This spring, Xchanging, one of the four largest Procurement Outsourcing Providers and a provider of Procurement and Sourcing technology (through MM4) released the initial results of its 2015 Global Procurement Study. According to the study, the role of Procurement has changed. It has evolved from a cost saving function to an invaluable strategic partner.
Based on the results of the study, the doctor doesn’t agree. If Procurement is an invaluable strategic partner, the kind that generates value for the organization, then why are the top 4 most important KPIs that Procurement is measured against cost related? And, more specifically, why is cost-savings realized, at 47%, 2.5 times as important as the next most important metric of revenue impact, at a mere 19%. If Procurement was really strategic, should not revenue impact be (almost) as important as cost-savings realized? And, more importantly, why is ROI only the 8th most important metric at 8%?
A truly strategic Procurement function generates value, and value is measured not just as savings (realized), not just (additional) revenue (impact), but overall profit margin, captured in an ROI metric. And not just one that captures savings from outsourcing/technology partners.
Moreover, the rest of the results are not that impressive either.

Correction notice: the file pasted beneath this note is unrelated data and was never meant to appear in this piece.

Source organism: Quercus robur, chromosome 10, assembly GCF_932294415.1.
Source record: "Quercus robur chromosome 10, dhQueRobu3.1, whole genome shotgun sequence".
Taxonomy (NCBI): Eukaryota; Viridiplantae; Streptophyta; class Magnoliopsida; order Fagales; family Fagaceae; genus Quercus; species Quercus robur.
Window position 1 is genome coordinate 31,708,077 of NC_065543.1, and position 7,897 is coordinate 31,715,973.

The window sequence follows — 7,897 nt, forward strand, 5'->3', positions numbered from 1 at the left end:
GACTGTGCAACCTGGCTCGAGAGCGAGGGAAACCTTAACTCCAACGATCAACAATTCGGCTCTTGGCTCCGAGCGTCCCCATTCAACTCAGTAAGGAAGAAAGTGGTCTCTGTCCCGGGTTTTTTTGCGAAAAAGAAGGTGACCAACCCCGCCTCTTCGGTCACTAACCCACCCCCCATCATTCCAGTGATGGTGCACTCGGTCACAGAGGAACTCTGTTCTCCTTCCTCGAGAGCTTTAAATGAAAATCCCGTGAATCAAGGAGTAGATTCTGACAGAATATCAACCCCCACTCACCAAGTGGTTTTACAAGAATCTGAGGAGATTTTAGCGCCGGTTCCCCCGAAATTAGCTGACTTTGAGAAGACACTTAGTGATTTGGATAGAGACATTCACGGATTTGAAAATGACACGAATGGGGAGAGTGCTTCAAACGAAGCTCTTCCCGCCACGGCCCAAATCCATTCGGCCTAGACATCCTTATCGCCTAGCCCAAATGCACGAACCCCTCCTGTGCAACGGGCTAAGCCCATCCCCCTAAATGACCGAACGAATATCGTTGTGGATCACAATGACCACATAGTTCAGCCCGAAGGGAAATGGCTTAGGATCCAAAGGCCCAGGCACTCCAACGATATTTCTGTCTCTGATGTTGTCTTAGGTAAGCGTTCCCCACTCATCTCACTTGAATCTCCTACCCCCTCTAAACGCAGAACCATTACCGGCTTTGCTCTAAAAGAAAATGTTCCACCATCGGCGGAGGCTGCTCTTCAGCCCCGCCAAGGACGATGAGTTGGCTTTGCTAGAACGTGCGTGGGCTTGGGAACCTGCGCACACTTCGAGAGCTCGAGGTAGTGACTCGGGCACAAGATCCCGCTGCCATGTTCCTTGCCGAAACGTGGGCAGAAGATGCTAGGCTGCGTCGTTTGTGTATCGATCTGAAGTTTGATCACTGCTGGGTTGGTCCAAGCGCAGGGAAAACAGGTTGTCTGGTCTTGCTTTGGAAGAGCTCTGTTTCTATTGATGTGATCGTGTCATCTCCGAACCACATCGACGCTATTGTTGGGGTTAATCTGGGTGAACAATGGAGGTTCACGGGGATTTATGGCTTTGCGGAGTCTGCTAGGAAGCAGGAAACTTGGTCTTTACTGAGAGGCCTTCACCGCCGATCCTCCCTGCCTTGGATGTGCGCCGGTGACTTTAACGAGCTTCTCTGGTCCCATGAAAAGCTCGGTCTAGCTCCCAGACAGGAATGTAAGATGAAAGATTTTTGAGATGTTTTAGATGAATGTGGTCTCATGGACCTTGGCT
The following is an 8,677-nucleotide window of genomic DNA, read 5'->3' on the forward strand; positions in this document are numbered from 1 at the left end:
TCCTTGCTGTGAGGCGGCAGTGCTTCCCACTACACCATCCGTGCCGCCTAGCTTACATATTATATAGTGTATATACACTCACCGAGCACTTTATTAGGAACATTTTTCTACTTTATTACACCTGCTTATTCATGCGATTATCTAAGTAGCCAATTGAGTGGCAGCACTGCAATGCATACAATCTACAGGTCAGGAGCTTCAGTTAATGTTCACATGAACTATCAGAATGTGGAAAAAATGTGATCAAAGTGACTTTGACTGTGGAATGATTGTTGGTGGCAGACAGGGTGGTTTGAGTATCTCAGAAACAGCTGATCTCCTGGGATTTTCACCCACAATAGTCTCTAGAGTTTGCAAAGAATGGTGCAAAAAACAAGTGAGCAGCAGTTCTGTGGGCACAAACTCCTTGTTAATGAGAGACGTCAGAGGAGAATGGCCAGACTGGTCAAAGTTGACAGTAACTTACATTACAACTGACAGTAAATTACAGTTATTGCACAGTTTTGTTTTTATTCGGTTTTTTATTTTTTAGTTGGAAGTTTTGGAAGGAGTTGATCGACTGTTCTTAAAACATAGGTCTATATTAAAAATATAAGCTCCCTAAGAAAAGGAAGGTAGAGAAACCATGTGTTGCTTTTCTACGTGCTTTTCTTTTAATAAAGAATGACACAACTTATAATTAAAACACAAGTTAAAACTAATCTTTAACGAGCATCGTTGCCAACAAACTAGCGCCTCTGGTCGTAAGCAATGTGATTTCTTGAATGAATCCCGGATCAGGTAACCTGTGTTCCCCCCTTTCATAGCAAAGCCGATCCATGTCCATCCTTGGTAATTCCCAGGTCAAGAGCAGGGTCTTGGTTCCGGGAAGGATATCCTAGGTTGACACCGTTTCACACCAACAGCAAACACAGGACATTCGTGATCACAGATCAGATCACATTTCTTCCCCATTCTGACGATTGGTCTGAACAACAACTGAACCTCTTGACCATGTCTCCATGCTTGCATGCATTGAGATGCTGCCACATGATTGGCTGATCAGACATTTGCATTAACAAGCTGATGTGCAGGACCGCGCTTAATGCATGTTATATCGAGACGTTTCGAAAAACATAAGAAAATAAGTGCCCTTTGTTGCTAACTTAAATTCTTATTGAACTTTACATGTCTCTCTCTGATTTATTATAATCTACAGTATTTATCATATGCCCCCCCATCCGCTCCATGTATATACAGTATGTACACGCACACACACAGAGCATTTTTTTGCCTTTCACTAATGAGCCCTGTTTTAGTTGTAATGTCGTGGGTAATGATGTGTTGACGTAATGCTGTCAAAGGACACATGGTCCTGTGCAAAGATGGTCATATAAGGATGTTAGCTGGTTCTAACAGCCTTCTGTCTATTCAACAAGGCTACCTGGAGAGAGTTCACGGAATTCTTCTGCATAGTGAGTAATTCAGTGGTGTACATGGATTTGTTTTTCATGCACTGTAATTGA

- The most common reason for missed objectives is lack of internal engagement.
- The most important skill set with the greatest perceived skills gap is relationship management.
- The most common challenge is time pressure, faced by 79% of operations.
- 59% consider talent shortage a challenge and 13% consider it an extreme challenge.
Procurement is on its way to becoming strategic. The realization that relationship management is key, that skills are needed, that new talent will be required, and that there is never enough time will push the organization to adapt better practices, processes, and technology, and this means that Procurement will evolve and get more strategic over time. However, it’s strategic and value to the overall organization will be limited until the organization measures Procurement more strategically. If a CPO’s bonus, and more importantly, a CPO’s job, depends on hitting an ill-defined cost-savings measure, than that is where the CPO is going to focus, and while doing so, miss out on a number of mid-term and long-term value generation activities that could, over time, take the organization from average to best in class. (There’s a reason that it’s the Hackett Group top 8%, and that’s because very, very few organizations realize what it takes to truly take Procurement to the next level.)
Regardless of the results, Xchanging should be applauded for undertaking this study across 830 Procurement professionals across the US and the EU. Until the C-Suite puts their measurements where their mouth is, the reality must continue to be documented.